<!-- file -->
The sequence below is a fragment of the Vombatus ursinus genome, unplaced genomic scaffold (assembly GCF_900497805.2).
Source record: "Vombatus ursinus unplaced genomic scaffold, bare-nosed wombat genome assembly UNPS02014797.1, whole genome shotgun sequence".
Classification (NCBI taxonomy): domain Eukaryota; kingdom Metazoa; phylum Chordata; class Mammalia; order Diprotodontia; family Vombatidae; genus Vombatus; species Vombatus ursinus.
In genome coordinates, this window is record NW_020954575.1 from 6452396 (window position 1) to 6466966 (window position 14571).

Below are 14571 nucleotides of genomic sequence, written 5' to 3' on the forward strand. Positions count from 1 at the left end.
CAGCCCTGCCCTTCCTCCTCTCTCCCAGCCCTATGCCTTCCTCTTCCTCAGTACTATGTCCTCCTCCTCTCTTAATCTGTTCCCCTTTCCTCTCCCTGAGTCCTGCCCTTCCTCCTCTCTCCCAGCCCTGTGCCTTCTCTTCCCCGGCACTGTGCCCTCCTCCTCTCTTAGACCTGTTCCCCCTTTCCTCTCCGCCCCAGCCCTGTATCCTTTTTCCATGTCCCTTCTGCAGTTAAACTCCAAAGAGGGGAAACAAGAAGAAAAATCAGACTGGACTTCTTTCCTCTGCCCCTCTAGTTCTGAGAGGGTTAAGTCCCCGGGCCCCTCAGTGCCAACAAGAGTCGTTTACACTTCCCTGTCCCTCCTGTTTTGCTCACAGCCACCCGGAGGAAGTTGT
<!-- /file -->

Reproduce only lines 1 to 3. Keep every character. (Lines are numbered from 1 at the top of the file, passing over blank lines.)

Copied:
The sequence below is a fragment of the Vombatus ursinus genome, unplaced genomic scaffold (assembly GCF_900497805.2).
Source record: "Vombatus ursinus unplaced genomic scaffold, bare-nosed wombat genome assembly UNPS02014797.1, whole genome shotgun sequence".
Classification (NCBI taxonomy): domain Eukaryota; kingdom Metazoa; phylum Chordata; class Mammalia; order Diprotodontia; family Vombatidae; genus Vombatus; species Vombatus ursinus.